In addition, to achieve the goals of the present invention, it may be desirable to employ methods and apparatus for achieving cardiac nerve modulation and/or denervation utilizing pulsed electric fields and/or electroporation applied directly to the targeted region or in proximity to the targeted region to produce the desired denervation or nerve disruption. For purposes of this disclosure, the term “electroporation” encompasses the use of pulsed electric fields (PEFs), nanosecond pulsed electric fields (nsPEFs), ionophoreseis, electrophoresis, electropermeabilization, sonoporation and/or combinations thereof. Further, the term “ablation” in this specification may be read to encompass the mechanism of electroporation leading to denervation whether it be, permanent or temporary, reversible or irreversible, with or without the use of adjuctive agents, without necessitating the presence of a thermal effect.
Reversible electroporation, first observed in the early 1970's, has been used extensively in medicine and biology to transfer chemicals, drugs, genes and other molecules into targeted cells for a variety of purposes such as electrochemotherapy, gene transfer, transdermal drug delivery, vaccines, and the like. Irreversible electroporation, although avoided for the most part historically when using electroporation techniques, has more recently been used for cell separation in such applications as debacterilization of water and food, stem cell enrichment and cancer cell purging (U.S. Pat. No. 6,043,066 to Mangano), directed ablation of neoplastic prostate tissues (US2003/0060856 to Chornenky), treatment of restenosis in body vessels (US2001/0044596 to Jaafar), selective irreversible electroporation of fat cells (US 2004/0019371 to Jaafar) and ablation of tumors (Davalos, et al Tissue Ablation with Irreversible Electroporation, Annals of Biomedical Engineering 33:2, pp. 223-231 (February 2005), the entire contents of each are expressly incorporated herein by reference.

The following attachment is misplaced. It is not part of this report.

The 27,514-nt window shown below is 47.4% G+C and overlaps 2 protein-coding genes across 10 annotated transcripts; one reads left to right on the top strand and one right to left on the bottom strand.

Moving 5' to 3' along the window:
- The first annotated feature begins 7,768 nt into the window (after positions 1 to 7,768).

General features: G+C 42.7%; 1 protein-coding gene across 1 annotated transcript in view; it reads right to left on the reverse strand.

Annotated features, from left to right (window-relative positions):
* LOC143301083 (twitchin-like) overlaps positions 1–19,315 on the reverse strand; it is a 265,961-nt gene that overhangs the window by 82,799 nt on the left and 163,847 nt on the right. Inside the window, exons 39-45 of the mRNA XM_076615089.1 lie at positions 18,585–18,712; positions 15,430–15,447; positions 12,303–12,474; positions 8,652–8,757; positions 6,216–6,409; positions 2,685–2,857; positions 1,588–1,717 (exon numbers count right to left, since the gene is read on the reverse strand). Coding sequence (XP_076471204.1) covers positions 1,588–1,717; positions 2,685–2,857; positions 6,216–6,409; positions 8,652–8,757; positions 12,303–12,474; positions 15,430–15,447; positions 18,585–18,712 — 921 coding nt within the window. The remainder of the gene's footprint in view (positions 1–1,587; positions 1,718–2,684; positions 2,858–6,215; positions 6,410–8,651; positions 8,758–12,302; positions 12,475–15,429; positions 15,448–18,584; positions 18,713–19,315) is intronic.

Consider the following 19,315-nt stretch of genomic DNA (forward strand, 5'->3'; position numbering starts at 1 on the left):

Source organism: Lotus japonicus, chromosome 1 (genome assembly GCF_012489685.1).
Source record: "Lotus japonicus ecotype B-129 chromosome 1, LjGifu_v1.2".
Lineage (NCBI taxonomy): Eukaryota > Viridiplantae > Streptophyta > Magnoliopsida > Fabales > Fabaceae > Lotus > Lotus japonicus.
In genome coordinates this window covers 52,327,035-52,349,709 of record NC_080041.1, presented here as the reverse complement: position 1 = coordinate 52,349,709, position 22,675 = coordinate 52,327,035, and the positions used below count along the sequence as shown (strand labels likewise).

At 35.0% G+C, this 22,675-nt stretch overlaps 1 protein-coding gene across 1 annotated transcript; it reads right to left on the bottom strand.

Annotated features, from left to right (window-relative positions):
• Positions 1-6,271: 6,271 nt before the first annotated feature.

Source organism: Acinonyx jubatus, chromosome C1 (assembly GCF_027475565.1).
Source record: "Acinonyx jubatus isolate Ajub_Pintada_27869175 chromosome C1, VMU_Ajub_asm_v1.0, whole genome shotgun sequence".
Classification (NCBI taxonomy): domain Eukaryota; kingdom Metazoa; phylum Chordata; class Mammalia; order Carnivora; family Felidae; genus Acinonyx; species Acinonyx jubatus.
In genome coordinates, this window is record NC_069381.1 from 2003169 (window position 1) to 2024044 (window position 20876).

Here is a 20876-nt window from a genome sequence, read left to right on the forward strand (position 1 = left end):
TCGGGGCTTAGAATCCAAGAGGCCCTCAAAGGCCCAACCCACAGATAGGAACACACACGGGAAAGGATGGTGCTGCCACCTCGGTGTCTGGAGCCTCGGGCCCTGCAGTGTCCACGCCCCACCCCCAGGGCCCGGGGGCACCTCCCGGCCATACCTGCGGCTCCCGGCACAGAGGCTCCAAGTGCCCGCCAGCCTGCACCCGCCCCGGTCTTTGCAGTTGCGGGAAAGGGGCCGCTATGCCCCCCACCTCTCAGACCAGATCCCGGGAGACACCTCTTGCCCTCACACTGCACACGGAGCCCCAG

Further, energy fields applied in ultrashort pulses, or nanosecond pulsed electric fields (nsPEFs) have application to the present invention. Such technology utilizes ultrashort pulse lengths to target subcellular structures without permanently disrupting the outer membrane. An example of this technology is described by Schoenbach et al. in Intracellular Effect of Ultrashort Electrical Pulses in J. Bioelectromagnetics 22:440-448 (2001), and further described in U.S. Pat. No. 6,326,177, the contents of which is expressly herein incorporated by reference. The short pulses target the intracellular apparatus, and although the cell membrane may exhibit an electroporative effect, such effect is reversible and does not lead to permanent membrane disruption. Following application of nanosecond pulses apoptosis is induced in the intracellular contents, affecting the cell's viability (for example the ability to reproduce).